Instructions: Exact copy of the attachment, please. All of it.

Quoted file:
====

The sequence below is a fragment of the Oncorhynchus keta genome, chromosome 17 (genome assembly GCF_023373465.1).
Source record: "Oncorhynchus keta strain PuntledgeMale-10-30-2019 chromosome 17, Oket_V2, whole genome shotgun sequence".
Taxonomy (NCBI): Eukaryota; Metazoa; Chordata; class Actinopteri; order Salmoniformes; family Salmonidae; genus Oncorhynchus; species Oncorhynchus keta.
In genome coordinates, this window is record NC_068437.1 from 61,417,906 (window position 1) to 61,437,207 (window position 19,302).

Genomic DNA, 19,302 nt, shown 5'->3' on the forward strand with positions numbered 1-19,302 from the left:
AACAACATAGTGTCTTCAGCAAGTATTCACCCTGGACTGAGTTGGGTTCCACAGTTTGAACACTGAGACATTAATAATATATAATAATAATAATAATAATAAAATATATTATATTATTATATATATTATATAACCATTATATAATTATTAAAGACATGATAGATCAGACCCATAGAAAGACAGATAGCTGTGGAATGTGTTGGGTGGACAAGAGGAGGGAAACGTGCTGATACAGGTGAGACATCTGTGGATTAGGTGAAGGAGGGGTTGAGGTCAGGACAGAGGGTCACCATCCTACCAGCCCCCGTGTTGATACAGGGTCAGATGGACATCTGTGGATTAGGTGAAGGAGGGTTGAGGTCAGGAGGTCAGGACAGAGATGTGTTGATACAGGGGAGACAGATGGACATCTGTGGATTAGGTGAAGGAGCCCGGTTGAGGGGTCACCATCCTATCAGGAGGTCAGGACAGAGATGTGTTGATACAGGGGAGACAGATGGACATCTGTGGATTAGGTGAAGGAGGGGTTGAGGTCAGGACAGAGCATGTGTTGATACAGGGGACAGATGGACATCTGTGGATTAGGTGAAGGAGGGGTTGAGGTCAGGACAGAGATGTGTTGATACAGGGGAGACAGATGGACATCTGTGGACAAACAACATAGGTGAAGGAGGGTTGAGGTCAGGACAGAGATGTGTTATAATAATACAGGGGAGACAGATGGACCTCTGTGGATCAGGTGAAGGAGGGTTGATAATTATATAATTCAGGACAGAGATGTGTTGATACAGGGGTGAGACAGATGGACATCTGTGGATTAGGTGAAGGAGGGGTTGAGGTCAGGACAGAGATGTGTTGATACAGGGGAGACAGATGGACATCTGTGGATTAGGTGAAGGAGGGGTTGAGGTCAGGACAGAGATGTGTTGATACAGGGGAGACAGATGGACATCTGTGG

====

The sequence below is a fragment of the Oncorhynchus keta genome, chromosome 17 (genome assembly GCF_023373465.1).
Source record: "Oncorhynchus keta strain PuntledgeMale-10-30-2019 chromosome 17, Oket_V2, whole genome shotgun sequence".
Taxonomy (NCBI): Eukaryota; Metazoa; Chordata; class Actinopteri; order Salmoniformes; family Salmonidae; genus Oncorhynchus; species Oncorhynchus keta.
In genome coordinates, this window is record NC_068437.1 from 61,417,906 (window position 1) to 61,437,207 (window position 19,302).

Genomic DNA, 19,302 nt, shown 5'->3' on the forward strand with positions numbered 1-19,302 from the left:
AACAACATAGTGTCTTCAGCAAGTATTCACCCTGGACTGAGTTGGGTTCCACAGTTTGAACACTGAGACATTAATAATATATAATAATAATAATAATAATAAAATATATTATATTATTATATATATTATATAACCATTATATAATTATTAAAGACATGATAGATCAGACCCATAGAAAGACAGATAGCTGTGGAATGTGTTGGGTGGACAAGAGGAGGGAAACGTGCTGATACAGGTGAGACATCTGTGGATTAGGTGAAGGAGGGGTTGAGGTCAGGACAGAGGGTCACCATCCTACCAGCCCCCGTGTTGATACAGGGTCAGATGGACATCTGTGGATTAGGTGAAGGAGGGTTGAGGTCAGGAGGTCAGGACAGAGATGTGTTGATACAGGGGAGACAGATGGACATCTGTGGATTAGGTGAAGGAGCCCGGTTGAGGGGTCACCATCCTATCAGGAGGTCAGGACAGAGATGTGTTGATACAGGGGAGACAGATGGACATCTGTGGATTAGGTGAAGGAGGGGTTGAGGTCAGGACAGAGCATGTGTTGATACAGGGGACAGATGGACATCTGTGGATTAGGTGAAGGAGGGGTTGAGGTCAGGACAGAGATGTGTTGATACAGGGGAGACAGATGGACATCTGTGGACAAACAACATAGGTGAAGGAGGGTTGAGGTCAGGACAGAGATGTGTTATAATAATACAGGGGAGACAGATGGACCTCTGTGGATCAGGTGAAGGAGGGTTGATAATTATATAATTCAGGACAGAGATGTGTTGATACAGGGGTGAGACAGATGGACATCTGTGGATTAGGTGAAGGAGGGGTTGAGGTCAGGACAGAGATGTGTTGATACAGGGGAGACAGATGGACATCTGTGGATTAGGTGAAGGAGGGGTTGAGGTCAGGACAGAGATGTGTTGATACAGGGGAGACAGATGGACATCTGTGG